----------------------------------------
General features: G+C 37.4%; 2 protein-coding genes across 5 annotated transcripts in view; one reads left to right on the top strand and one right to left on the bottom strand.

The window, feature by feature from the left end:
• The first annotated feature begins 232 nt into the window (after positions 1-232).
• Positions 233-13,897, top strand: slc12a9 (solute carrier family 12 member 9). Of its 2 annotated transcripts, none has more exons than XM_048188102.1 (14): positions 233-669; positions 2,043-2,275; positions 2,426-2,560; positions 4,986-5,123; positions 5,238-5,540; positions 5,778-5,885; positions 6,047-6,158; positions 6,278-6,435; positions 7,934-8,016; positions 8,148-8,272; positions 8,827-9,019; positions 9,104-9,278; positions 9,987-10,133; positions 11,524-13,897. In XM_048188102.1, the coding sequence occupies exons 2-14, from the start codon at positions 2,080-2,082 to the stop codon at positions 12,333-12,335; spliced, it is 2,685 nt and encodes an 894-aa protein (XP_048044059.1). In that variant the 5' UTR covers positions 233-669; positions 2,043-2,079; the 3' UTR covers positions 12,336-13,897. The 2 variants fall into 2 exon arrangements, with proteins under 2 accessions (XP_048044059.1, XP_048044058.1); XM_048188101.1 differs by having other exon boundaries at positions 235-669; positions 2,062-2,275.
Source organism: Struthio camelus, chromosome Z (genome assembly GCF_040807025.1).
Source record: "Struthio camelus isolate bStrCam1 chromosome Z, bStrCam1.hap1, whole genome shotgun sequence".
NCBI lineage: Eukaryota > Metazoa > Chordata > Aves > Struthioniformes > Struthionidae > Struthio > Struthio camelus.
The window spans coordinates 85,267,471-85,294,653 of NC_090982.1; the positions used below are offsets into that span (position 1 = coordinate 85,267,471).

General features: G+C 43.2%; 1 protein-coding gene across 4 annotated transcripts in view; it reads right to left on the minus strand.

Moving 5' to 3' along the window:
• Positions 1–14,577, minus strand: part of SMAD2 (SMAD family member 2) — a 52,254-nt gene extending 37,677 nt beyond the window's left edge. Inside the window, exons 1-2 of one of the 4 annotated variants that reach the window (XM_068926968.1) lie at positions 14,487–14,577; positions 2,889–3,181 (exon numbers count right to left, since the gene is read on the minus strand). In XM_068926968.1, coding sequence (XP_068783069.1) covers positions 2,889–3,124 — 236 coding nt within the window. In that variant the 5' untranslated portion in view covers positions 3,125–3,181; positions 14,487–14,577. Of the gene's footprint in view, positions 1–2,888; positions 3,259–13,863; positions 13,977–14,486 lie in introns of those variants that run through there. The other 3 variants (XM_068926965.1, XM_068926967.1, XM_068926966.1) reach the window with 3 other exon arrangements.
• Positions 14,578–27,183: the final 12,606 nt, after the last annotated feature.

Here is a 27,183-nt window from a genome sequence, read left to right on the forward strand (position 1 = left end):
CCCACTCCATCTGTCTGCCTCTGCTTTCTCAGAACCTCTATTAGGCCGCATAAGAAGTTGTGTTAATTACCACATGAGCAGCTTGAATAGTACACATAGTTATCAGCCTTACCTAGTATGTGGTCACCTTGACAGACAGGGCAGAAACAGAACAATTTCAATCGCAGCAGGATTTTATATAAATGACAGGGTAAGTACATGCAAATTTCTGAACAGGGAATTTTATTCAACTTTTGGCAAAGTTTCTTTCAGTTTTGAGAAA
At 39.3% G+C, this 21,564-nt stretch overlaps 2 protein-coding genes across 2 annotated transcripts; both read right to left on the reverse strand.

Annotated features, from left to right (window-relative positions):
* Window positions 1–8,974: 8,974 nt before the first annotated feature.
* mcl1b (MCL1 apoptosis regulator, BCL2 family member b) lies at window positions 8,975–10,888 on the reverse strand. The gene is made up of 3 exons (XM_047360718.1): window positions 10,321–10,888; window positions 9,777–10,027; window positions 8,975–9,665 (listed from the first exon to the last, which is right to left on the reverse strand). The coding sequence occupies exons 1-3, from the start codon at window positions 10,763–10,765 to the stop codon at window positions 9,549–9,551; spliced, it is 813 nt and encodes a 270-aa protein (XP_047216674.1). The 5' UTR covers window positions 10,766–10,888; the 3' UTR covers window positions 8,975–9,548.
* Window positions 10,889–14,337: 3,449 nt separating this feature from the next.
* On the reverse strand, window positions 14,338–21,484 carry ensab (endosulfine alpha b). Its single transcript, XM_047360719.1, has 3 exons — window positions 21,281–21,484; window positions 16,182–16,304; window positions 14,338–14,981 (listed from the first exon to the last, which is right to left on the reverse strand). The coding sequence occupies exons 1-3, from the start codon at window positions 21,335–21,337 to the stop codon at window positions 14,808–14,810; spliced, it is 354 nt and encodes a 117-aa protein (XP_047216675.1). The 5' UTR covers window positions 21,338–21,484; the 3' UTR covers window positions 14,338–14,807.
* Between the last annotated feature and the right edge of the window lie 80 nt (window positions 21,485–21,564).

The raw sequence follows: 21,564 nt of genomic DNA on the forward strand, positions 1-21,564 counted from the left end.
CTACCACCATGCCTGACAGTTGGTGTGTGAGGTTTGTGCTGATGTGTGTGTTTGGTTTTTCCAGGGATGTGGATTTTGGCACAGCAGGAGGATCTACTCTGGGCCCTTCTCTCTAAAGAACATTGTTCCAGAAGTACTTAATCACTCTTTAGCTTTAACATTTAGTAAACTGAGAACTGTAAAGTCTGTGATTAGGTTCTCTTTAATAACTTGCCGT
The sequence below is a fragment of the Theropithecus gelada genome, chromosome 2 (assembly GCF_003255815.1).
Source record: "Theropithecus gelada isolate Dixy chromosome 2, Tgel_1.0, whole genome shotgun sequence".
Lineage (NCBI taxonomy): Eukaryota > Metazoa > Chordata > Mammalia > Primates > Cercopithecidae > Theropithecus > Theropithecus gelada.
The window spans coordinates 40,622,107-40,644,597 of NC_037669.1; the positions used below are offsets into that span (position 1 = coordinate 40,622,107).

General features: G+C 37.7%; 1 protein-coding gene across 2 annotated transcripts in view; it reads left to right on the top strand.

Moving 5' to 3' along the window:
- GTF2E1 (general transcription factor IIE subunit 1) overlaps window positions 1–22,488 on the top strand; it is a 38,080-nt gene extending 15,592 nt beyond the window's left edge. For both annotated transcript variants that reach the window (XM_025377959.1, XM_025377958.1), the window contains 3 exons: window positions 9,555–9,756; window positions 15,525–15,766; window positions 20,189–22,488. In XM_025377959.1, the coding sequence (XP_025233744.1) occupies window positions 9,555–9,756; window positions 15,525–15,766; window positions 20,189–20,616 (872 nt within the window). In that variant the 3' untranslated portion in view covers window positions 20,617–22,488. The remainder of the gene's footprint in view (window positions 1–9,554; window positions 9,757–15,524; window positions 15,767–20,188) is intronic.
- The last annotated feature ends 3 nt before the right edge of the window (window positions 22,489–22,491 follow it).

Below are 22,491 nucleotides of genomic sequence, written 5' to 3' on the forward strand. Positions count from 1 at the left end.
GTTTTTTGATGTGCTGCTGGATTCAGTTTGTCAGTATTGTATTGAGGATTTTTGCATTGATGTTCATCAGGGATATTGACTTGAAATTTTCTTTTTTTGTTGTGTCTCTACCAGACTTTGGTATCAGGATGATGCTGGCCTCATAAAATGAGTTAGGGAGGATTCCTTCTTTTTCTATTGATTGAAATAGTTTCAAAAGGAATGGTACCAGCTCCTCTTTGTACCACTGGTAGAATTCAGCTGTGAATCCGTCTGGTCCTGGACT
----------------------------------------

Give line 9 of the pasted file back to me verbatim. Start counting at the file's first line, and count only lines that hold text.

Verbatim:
General features: G+C 43.2%; 1 protein-coding gene across 4 annotated transcripts in view; it reads right to left on the minus strand.